An Illinois requirement that drivers 75 and older renew their licenses frequently and pass a road test at each renewal has reduced insurance claim rates among the older driver population, a HLDI study shows. However, a now-repealed road-test requirement in New Hampshire failed to have the same effect.
Per mile traveled, older drivers crash more often than middle-age adults, though not as often as young drivers. Concerns about age-related mental, visual and physical impairments have prompted many states to establish shorter license renewal cycles for older drivers and to require eye exams at renewal (see Status Report special issue: older drivers, March 19, 2007).
Illinois is the only state that currently has a road-test requirement for older drivers. The requirement applies to all drivers age 75 and older. All Illinois drivers 80 and younger must renew their licenses every four years. Drivers 81-86 must renew every two years, while those 87 and older are required to renew annually.
The state's requirements have resulted in fewer older people driving than otherwise would be expected, HLDI's analysis shows. Those older drivers who do remain on the roads are somewhat less risky than older drivers in nearby states.
"The unique mix of regulations in Illinois appears to reduce crash risk, and it seems to do that by getting the riskiest folks off the road," says HLDI Senior Vice President Matt Moore.
New Hampshire didn't see the same benefit from its road-test requirement, which was in effect for drivers age 75 and older until 2011. Renewal is required every five years for all drivers, regardless of age.
To understand the Illinois policy's effect on the number of older people who continue to drive, HLDI analysts looked at the number of people covered under bodily injury liability insurance. Unlike other types of coverage, bodily injury coverage is required by law.
Four states bordering Illinois — Indiana, Iowa, Missouri and Wisconsin — were used as controls. Like Illinois, all of them require older drivers to renew in person and provide proof of adequate vision. Renewal cycles vary by state and by age group, but those in Illinois are on the stringent side. The one-year renewal cycle for drivers 87 and older is unique to Illinois.
To find out if the renewal requirements in Illinois reduced the number of older drivers, HLDI calculated the ratio of insured vehicles with older rated drivers to insured vehicles with rated drivers ages 55-74. A rated driver is the driver assigned to a vehicle for insurance purposes, though not necessarily the person behind the wheel at any given time.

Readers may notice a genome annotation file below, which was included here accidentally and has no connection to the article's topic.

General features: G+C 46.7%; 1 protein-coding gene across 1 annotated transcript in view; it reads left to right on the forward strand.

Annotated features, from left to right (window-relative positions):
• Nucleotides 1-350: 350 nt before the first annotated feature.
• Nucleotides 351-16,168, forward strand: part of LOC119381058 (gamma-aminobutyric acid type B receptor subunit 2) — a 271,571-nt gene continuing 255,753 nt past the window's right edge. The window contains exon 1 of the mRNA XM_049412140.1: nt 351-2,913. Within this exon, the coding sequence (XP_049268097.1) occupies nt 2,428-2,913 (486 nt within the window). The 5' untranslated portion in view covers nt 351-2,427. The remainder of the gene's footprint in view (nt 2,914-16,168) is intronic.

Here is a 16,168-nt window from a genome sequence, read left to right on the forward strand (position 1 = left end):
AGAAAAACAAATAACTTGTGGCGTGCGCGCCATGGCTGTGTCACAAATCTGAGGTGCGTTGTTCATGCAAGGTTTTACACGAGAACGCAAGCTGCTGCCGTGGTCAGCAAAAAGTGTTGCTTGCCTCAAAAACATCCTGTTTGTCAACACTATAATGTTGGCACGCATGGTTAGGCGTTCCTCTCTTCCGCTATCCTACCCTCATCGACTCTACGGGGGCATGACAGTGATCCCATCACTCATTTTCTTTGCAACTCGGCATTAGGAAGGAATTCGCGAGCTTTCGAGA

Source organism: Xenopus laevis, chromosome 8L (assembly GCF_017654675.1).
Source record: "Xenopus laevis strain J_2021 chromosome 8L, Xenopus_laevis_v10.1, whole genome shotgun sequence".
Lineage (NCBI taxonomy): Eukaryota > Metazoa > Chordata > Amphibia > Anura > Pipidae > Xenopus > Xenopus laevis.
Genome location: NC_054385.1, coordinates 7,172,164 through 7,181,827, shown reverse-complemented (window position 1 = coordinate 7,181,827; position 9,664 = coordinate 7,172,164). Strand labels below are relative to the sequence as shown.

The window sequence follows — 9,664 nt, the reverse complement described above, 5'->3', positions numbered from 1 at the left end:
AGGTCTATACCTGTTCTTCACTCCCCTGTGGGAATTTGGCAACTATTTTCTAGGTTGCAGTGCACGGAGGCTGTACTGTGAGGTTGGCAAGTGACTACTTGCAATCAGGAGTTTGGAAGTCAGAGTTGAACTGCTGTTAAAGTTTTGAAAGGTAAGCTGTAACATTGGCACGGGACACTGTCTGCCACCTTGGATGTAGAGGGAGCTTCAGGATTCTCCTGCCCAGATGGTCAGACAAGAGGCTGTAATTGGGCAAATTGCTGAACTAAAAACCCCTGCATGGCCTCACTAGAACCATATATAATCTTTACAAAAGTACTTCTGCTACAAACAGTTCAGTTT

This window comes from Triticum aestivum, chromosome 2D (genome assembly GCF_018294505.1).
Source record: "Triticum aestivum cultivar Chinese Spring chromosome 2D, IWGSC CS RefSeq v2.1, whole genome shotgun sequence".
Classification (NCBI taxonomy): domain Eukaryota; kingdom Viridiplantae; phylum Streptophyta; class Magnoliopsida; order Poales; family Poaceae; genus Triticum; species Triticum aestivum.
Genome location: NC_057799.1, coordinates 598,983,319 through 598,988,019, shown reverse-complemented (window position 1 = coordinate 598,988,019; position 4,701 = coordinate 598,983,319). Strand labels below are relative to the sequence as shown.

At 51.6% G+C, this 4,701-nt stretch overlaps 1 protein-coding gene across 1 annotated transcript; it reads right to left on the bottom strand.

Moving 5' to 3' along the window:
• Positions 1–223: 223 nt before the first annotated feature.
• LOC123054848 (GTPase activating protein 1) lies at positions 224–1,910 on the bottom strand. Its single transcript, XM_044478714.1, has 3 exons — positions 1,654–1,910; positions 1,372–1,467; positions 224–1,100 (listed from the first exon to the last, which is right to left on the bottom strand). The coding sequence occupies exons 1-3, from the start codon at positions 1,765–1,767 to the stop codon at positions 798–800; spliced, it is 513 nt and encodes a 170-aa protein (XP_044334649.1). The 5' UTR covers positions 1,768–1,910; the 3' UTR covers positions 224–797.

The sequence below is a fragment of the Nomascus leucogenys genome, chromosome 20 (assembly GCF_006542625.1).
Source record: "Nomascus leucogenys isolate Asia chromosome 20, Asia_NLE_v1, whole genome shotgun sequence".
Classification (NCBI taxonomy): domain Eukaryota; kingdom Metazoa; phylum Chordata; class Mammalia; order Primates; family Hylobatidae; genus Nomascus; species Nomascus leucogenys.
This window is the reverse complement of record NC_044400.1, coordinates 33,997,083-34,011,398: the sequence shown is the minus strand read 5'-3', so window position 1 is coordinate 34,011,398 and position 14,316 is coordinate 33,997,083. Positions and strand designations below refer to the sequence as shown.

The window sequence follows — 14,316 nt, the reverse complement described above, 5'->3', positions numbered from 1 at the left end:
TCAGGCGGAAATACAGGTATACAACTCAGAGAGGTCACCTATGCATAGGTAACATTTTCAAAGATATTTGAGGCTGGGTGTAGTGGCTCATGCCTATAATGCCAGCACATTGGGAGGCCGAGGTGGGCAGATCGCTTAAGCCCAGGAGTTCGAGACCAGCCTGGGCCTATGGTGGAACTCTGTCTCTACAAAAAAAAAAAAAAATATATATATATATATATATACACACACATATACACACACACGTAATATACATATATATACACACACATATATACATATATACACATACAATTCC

For all older drivers, the ratio was smaller in Illinois than in surrounding states. The effect was stronger for drivers 81-86 than drivers 75-80 and stronger still for drivers 87 and older, mirroring the progressively shorter renewal cycles in the older age groups. The effects were stronger in urban areas compared with nonurban ones.
The goal of Illinois' road-test requirement isn't to discourage seniors in general from driving, but rather to get risky drivers off the road. The crucial question HLDI sought to answer was whether there are fewer crashes as a result of the policy.
By comparing claim rates in Illinois with those of the neighboring states, HLDI was able to determine that claims for vehicle damage and claims under bodily injury liability, which covers injuries to people in other vehicles, as well as pedestrians and bicyclists, were lower than would have been expected for drivers 75 and older. Not all the reductions were statistically significant. Medical payment coverage, which pays for injuries to insured drivers and the passengers in their vehicles, showed mixed results.
To study the New Hampshire policy, HLDI analysts compared claim rates there with claim rates in Vermont and Maine. They also compared New Hampshire claim rates during the time the requirement was in effect with claim rates after the repeal.
The analysis showed that New Hampshire had higher-than-expected claim rates for vehicle damage and under bodily injury liability coverage and a slightly lower claim rate under medical payment coverage. None of the results were statistically significant.
Neither the Illinois nor the New Hampshire study could separate the effects of the road test from the effect of the specific renewal cycles, and that may account for some of the differences between the two states.
Another key difference is that Illinois — especially the urban areas that saw the biggest benefits from the older driver policies — has more public transportation than predominantly rural New Hampshire.
"Crash risk in Illinois, with its special licensing requirements, is lower than in the control states, but New Hampshire is sort of a cautionary tale," Moore says. "Unless there are transportation alternatives for older folks, we may not see the same benefits Illinois has seen."
License renewal requirements by driver age
||Renew every 4 years
||All drivers renew every 5 years, regardless of age
||Renew every 2 years
||Until 2011, road test was required for drivers 75 and older
|Road test required for drivers 75 and older
Illinois saw reductions in claim rates among older drivers under its road-test requirement for license renewal, but predominantly rural New Hampshire didn't see the same benefits.
Illinois older drivers
Estimated differences in bodily injury liability exposure ratio between Illinois and control states
Illinois older drivers
Estimated effects of road test requirement on claim rates
New Hampshire older drivers
Estimated effects of road test requirement on claim rates of drivers 75 and older